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Anti-Nausea Pressure Point

By Melissa Smith ; Updated August 14, 2017

If you’ve worn an anti-nausea bracelet to fight seasickness or pressed on the underside of your wrist to relieve morning sickness, you’ve used the ancient Chinese medical practice called acupressure. Also called the Nuiguan or Inner Gate in traditional Chinese medicine (TCM), or—less romantically—P6, or Pericardium 6, by Western acupuncturists, this pressure point can help you relieve nausea discreetly and effectively.


Your body is composed of a network of energy channels, also called “meridians,” which draw the vital life force, or “qi,” from food, air and your environment in general, according to Iona Teeguarden, a Jin Shin Do acupuncturist and co-author of “A Complete Guide to Acupressure.” When qi flows smoothly, you can easily maintain a state of health. When qi becomes blocked—often due to stress, change or injury—symptoms such as nausea can arise.

How It Works

When you press an acupressure point, you release physical tension in the muscles and allow blood to flow, notes Susan Lark, women’s health and preventive medicine expert and author of “Dr. Susan Lark’s The Estrogen Decision Self Help Book.” On a more subtle level, Lark notes, qi begins to flow freely, allowing the body and mind to return to a state of balance. One way to think of an acupressure point is as a valve that sits on an energy line. Massaging the point opens the valve, releasing any stagnation in the line and allowing qi flow to resume.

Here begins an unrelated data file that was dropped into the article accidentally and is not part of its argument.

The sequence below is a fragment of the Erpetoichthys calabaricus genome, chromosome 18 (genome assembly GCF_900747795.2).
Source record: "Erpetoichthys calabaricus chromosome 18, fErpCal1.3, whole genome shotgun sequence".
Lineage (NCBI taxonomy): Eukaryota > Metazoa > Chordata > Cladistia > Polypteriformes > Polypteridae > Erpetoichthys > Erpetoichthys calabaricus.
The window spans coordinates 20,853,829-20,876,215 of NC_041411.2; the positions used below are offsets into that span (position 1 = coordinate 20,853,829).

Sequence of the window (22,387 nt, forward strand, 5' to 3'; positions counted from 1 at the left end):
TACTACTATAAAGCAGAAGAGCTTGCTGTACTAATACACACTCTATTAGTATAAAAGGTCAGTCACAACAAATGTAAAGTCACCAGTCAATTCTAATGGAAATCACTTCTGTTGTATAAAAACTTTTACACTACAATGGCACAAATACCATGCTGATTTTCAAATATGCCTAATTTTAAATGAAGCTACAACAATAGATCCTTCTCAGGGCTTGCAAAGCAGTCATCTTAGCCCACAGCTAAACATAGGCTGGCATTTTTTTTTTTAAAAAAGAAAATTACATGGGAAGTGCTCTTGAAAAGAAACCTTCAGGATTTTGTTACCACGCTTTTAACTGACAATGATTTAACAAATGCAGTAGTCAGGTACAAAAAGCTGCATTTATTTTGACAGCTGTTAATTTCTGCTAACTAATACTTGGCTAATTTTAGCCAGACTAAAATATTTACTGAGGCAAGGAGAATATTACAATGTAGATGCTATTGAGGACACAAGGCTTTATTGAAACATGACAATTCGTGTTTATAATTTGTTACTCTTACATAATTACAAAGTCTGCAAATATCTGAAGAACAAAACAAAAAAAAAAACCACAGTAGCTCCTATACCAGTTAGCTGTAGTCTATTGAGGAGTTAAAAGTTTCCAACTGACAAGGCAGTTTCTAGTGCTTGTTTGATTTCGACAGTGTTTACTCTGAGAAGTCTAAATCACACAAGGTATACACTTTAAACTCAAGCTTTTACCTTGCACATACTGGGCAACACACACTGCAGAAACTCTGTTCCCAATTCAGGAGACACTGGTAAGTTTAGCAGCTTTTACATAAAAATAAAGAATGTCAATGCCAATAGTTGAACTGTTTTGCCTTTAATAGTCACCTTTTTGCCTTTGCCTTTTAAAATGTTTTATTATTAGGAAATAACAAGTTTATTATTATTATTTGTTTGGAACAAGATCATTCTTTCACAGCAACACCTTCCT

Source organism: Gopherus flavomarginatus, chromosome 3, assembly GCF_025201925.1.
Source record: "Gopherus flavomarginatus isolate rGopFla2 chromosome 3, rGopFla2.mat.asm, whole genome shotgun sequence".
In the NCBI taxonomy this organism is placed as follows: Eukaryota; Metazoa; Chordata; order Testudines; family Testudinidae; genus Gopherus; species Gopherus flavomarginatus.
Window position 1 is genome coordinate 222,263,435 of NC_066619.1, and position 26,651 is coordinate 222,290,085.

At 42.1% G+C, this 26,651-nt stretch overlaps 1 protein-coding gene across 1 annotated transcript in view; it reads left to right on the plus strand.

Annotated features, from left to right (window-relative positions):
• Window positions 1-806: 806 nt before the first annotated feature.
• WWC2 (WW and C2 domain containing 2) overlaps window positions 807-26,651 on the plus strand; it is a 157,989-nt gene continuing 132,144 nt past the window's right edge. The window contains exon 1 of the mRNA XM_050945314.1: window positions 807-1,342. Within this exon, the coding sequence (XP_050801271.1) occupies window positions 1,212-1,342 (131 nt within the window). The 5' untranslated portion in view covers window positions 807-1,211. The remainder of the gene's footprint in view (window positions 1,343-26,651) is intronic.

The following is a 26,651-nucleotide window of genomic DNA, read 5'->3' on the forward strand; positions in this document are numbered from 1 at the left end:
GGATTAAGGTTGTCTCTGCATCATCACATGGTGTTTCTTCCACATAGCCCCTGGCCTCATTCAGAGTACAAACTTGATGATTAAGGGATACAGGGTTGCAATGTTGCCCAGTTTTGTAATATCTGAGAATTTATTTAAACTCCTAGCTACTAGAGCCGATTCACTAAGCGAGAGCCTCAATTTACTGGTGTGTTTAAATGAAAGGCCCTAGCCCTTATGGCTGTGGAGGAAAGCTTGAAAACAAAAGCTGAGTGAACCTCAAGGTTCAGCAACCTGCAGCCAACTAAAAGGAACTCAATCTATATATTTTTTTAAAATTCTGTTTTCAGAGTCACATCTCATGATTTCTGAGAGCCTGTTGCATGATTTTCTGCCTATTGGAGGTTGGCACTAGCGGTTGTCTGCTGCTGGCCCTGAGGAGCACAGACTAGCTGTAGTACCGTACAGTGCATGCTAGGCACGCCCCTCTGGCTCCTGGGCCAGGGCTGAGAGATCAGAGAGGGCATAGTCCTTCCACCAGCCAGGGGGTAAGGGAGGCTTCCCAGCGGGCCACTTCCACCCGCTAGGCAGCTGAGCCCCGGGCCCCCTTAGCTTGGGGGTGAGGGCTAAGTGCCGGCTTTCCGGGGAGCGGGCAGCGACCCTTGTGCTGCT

Massaging the Inner Gate pressure point has proven very effective in fighting nausea in clinical trials. In a 2009 review, published in “Breast Cancer Research and Treatment,” Li-Fen Chao and colleagues at the School of Nursing at Chang Gung University in Taiwan examined the effects of acupoint stimulation on the adverse effects of breast cancer treatment. They found that the manipulation of the Inner Gate relieved nausea and vomiting after chemotherapy, and especially helped those patients who were acutely nauseous.


Find the Inner Gate on yourself by turning the palm of one hand to face you. Locate the crease on your wrist that sits closest to your palm. Measure three finger-widths down from the crease. Press firmly in between the two wrist bones to feel the tender spot of the Inner Gate, according to Acupressure Online. Because points can be quite small, you may have to use your forefinger or middle finger, rather than your thumb, to press the spot. You can also use the eraser end of a pencil to manipulate the point. To relieve nausea, press and hold the point for three minutes or more on each wrist, beginning with the side that feels less sore.


Although the Inner Gate point works well to relieve nausea temporarily, an authentic TCM treatment would involve manipulation of more than one point, notes Pamela Weiss, acupuncturist and professor at the department of nursing at Augsburg College in Minneapolis. In her chapter on acupressure in the book “Complementary/Alternative Therapies in Nursing,” Weiss argues that nausea typically reflects imbalance on a deep internal level. Any one of a number of possible underlying issues can cause nausea. To completely eliminate nausea, seek the advice of a TCM practitioner.

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